Cone

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Not to be confused with Conical surface. For other uses, see Cone (disambiguation).
A right circular cone and an oblique circular cone
A double cone (not shown infinitely extended)

A cone is a three-dimensional geometric shape that tapers smoothly from a flat base (frequently, though not necessarily, circular) to a point called the apex or vertex.

A cone is formed by a set of line segments, half-lines, or lines connecting a common point, the apex, to all of the points on a base that is in a plane that does not contain the apex. Depending on the author, the base may be restricted to be a circle, any one-dimensional quadratic form in the plane, any closed one-dimensional figure, or any of the above plus all the enclosed points. If the enclosed points are included in the base, the cone is a solid object; otherwise it is a two-dimensional object in three-dimensional space. In the case of a solid object, the boundary formed by these lines or partial lines is called the lateral surface; if the lateral surface is unbounded, it is a conical surface.

In the case of line segments, the cone does not extend beyond the base, while in the case of half-lines, it extends infinitely far. In the case of lines, the cone extends infinitely far in both directions from the apex, in which case it is sometimes called a double cone. Either half of a double cone on one side of the apex is called a nappe.

The axis of a cone is the straight line (if any), passing through the apex, about which the base (and the whole cone) has a circular symmetry.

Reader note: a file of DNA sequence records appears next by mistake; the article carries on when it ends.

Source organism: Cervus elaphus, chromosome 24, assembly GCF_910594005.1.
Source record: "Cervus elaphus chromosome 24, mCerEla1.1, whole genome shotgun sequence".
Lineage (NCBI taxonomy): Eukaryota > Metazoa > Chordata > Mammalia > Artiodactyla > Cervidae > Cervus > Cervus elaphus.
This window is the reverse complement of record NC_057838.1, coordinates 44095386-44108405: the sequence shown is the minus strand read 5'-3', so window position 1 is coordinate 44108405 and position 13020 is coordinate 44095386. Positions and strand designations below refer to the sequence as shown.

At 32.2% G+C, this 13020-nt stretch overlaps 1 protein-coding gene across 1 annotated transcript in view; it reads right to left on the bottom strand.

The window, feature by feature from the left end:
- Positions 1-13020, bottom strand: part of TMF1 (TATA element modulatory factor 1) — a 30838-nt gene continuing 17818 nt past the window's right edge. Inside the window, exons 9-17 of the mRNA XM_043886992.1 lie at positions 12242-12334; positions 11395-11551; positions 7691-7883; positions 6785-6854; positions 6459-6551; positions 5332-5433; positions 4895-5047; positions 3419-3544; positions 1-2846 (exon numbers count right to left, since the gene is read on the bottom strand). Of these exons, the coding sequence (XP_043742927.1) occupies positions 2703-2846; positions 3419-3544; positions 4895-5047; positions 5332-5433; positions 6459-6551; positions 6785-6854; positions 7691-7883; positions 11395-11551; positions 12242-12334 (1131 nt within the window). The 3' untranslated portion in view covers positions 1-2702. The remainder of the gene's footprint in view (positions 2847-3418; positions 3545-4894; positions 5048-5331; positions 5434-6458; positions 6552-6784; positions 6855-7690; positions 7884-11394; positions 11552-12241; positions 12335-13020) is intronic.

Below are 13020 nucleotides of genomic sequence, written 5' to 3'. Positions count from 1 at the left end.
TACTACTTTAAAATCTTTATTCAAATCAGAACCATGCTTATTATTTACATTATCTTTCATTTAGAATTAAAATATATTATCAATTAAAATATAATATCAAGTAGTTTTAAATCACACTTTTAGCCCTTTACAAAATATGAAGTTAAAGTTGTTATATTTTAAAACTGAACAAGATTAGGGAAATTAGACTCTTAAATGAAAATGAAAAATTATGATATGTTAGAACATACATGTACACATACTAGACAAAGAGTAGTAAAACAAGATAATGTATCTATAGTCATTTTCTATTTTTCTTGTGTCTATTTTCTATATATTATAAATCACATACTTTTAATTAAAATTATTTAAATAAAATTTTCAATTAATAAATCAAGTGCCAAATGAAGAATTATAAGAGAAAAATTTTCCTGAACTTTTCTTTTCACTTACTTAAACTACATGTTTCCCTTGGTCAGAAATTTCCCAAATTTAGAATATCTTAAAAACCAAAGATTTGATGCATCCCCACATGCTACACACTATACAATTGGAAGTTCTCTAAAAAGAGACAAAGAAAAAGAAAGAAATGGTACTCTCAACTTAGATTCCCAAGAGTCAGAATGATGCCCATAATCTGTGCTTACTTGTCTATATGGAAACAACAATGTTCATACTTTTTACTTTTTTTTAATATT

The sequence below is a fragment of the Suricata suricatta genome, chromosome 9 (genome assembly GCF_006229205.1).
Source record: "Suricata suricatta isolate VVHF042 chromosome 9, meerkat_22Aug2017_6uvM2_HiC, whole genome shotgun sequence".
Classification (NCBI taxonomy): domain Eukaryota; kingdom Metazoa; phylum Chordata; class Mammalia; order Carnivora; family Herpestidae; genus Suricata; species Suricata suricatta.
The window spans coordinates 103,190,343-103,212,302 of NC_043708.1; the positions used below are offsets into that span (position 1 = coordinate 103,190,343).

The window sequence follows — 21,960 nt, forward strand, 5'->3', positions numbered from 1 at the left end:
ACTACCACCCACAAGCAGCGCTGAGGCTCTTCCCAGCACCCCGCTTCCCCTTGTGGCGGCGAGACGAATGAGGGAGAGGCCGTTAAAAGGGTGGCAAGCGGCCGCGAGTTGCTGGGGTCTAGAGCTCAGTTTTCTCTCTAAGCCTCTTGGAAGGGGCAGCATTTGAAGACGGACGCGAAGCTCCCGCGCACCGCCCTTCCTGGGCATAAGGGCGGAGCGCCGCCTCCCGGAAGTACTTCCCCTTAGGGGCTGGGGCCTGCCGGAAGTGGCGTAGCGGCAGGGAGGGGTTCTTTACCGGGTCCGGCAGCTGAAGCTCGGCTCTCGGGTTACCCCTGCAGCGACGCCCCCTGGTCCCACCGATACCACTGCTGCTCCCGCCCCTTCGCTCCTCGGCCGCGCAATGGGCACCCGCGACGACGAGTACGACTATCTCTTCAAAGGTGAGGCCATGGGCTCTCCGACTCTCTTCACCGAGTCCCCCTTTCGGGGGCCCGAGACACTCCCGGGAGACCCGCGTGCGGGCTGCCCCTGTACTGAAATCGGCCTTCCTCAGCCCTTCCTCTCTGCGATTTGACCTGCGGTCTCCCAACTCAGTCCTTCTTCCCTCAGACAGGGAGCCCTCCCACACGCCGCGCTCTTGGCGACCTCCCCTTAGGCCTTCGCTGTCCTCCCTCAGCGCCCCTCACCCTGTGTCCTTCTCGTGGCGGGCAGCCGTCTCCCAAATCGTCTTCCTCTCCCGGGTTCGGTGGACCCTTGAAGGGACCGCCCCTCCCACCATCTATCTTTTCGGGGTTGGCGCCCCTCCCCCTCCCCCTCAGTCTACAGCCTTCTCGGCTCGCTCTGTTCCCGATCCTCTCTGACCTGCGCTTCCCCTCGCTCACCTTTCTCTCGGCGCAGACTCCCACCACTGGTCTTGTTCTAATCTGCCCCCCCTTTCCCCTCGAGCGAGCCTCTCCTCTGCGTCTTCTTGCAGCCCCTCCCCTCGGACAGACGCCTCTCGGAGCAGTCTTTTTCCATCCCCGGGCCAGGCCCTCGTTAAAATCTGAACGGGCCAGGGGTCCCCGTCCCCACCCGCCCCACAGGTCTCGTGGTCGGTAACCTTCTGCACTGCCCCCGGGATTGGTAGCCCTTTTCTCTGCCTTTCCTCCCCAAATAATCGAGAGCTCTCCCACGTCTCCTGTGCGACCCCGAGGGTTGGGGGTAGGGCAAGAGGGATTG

In common usage in elementary geometry, cones are assumed to be right circular, where circular means that the base is a circle and right means that the axis passes through the centre of the base at right angles to its plane.[1] If the base is right circular the intersection of a plane with this surface is a conic section. In general, however, the base may be any shape[2] and the apex may lie anywhere (though it is usually assumed that the base is bounded and therefore has finite area, and that the apex lies outside the plane of the base). Contrasted with right cones are oblique cones, in which the axis passes through the centre of the base non-perpendicularly.[3]

A cone with a polygonal base is called a pyramid.

Depending on the context, "cone" may also mean specifically a convex cone or a projective cone.

Cones can also be generalized to higher dimensions.

Further terminology[edit]

The perimeter of the base of a cone is called the "directrix", and each of the line segments between the directrix and apex is a "generatrix" of the lateral surface. (For the connection between this sense of the term "directrix" and the directrix of a conic section, see Dandelin spheres.)